Lupus:

Systemic lupus erythematosus (SLE)
is a chronic, inflammatory
autoimmune disorder. It may affect
the skin, joints, kidneys, and other
organs.
Almost all people with SLE have joint
pain and most develop arthritis.
Frequently affected joints are the
fingers, hands, wrists, and knees.
Inflammation of various parts of the
heart may occur as pericarditis,
endocarditis, or myocarditis.





BENLYSTA: A NEW DRUG FOR
LUPUS
Benlysta (belimumab), a systemic
lupus erythematosus (SLE) treatment
developed by Human Genome
Sciences (HGS) and GlaxoSmithKline
(GSK). It wa approved by the FDA in
March 2011.

Benlysta finished 2011 with $52
million in sales, accounting for about
40% of HGS' total sales of $131
million last year.

It has been more than 51 years since
the U.S. Food and Drug
Administration (FDA) approved a new
drug for lupus. But the field is
suddenly busy with activity.
GlaxoSmithKline and Human Genome
Sciences, ViforPharma, and UCB and
Immunomedics, Inc. all recently
reported promising results for
potential new treatments for lupus.
Benlysta by Human Genome and
GlaxoSmithKline  has been approved
by the FDA.  

Sales growth has been steady, from
$8 million in Q2 to $18 million in Q3,
to $26 million in Q4, helped in part by
EC's sanction of Benlysta in  May
2011.

Benlysta, which is administered
intravenously, showed that it can
reduce disease activity in two Phase
III clinical studies. Clinical research
also suggests that the drug may make
patients less prone to flare-ups, which
can cause serious organ damage.

A few venture-backed companies aim
to follow closely behind.
They include Anthera
Pharmaceuticals Inc., which went
public in March 2011 after raising
capital from VantagePoint Venture
Partners, Sofinnova Ventures and
others, and Neovacs S.A., which went
public in April after drawing support
from firms such as Novartis Venture
Fund.

In lupus the immune system attacks a
patient's own tissue, causing
inflammation, pain and other
symptoms. The disease, which affects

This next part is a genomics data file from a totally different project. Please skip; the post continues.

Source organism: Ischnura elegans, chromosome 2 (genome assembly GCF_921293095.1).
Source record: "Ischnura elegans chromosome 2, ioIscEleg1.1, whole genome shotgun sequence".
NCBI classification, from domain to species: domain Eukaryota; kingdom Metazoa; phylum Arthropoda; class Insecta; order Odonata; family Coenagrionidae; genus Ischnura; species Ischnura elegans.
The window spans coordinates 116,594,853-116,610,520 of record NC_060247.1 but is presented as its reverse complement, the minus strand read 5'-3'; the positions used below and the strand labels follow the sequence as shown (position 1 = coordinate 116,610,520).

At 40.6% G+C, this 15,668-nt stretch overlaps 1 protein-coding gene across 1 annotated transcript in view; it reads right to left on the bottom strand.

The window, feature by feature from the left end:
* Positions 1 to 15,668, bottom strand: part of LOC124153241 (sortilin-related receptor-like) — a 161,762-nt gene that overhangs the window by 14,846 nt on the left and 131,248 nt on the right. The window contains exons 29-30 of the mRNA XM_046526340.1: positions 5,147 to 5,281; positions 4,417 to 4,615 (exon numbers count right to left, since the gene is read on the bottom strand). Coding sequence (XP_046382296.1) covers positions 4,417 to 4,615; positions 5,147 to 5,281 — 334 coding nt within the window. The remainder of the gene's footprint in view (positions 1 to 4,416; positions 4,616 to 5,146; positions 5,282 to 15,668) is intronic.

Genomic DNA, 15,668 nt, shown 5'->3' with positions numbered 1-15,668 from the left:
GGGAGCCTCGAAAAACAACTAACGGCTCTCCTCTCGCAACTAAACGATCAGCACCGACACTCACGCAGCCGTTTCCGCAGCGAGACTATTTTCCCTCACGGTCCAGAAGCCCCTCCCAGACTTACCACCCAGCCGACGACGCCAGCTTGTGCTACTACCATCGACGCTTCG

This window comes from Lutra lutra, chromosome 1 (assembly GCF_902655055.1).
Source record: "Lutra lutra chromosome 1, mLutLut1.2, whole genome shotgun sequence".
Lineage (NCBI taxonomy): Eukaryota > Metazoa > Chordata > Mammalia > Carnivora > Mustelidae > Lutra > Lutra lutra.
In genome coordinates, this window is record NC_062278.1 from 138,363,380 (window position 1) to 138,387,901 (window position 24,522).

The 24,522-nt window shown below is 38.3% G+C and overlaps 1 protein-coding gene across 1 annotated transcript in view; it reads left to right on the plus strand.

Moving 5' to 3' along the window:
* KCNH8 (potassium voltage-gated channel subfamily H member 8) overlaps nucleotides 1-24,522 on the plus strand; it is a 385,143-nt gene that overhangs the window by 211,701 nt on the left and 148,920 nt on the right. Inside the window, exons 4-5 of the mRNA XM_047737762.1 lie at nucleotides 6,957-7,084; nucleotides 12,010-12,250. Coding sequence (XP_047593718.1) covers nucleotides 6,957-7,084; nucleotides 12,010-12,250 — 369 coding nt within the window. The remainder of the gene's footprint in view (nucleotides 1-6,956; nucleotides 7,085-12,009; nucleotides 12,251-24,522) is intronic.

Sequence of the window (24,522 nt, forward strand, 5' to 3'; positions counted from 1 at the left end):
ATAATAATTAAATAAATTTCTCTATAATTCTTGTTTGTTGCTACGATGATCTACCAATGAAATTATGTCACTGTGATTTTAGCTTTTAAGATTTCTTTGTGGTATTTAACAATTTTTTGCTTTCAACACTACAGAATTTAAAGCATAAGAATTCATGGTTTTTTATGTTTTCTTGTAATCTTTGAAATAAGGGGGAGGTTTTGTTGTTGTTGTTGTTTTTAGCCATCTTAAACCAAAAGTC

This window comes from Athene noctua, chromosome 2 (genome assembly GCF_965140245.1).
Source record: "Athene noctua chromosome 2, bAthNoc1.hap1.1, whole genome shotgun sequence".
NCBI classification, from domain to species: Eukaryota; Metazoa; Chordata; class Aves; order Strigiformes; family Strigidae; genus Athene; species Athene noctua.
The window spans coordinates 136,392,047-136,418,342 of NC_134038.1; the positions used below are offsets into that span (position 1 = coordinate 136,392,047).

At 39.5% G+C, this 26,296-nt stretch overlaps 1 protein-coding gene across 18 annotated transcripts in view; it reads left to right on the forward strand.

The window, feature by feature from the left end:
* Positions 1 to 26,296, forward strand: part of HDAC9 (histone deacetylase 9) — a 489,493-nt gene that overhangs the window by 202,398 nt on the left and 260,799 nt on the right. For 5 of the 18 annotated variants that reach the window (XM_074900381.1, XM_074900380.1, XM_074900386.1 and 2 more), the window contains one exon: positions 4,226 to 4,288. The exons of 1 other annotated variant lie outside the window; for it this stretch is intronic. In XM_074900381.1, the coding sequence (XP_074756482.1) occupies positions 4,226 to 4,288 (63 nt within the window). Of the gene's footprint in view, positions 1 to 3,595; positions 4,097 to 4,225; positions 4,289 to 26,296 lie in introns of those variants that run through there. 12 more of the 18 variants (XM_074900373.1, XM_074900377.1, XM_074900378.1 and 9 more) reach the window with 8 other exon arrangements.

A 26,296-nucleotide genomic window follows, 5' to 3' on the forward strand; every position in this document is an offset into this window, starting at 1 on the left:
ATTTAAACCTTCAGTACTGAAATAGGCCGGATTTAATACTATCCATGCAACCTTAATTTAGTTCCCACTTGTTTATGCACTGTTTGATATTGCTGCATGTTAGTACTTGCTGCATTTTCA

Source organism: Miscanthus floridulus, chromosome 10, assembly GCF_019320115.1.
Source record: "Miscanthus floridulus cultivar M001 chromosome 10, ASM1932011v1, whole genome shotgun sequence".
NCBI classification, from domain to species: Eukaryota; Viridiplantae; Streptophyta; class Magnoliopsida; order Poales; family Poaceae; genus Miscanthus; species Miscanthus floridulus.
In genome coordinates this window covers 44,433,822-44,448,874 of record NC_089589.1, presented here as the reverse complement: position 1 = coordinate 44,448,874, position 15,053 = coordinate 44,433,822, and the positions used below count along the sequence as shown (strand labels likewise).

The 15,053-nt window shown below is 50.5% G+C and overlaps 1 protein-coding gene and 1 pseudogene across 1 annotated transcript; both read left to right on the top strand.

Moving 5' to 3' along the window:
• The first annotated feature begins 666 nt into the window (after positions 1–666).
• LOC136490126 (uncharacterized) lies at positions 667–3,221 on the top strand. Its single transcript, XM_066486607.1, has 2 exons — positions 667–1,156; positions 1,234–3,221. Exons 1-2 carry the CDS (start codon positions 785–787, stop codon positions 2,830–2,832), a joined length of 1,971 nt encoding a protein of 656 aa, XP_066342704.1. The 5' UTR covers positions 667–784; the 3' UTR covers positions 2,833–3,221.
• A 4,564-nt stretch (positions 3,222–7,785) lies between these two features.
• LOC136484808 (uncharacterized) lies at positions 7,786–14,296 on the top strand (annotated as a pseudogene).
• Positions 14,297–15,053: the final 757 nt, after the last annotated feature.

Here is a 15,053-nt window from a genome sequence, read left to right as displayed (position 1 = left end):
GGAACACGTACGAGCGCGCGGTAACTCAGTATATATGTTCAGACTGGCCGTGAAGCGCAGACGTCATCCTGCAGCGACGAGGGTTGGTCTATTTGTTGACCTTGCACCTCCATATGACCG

1.5 million Americans, according to
the Lupus Foundation of America,
tends to flare up and then recede into
periods of remission. Its complexity
has frustrated drug companies, but
the success of Benlysta, which
analysts peg as a potential
blockbuster, is reviving hopes.



CHINESE STUDY FOR LUPUS USING
STEM CELLS
Research published online in May
2010 in Arthritis & Rheumatism, lead
author and Director of Rheumatology
and Immunology at Nanjing University
Medical School's  Drum Tower
Hospital Dr. Lingyun Sun and
colleagues report on 16 patients with
severe SLE that did not respond to
standard treatments. All 16 patients
received stem cell transplants. Ten
patients completed at least 6 months
of follow-up and 2 patients were
followed for more than 2 years. There
was no treatment-related mortality or
other adverse event during or after
UC-MSCT, according to the article.
In comments to Reuters on the report,
Dr. Sun said:  After nearly two years,
"most patients show clinical remission
with no adverse events detected to
date or treatment-related mortality."
The umbilical cord-derived
mesenchymal stem cells used in the
study were processed by Beike
Biotech's scientists  at the company's
new state-of-the-art Jiangsu Stem Cell
Regenerative Medicine Facility in
Taizhou, China. The facility was
recently awarded ISO9001
certification for its stem cell
processing.


CHICAGO STUDY FOR LUPUS USING
STEM CELLS
A study of 50 lupus patients at
Chicago's Northwestern Memorial
Hospital found that transplanting
lupus patients with stem cells from
their own marrow can help bring on
remission. The researchers reported
that 50 percent of patients in the
study experienced promising results,
with a survival rate of 84 percent.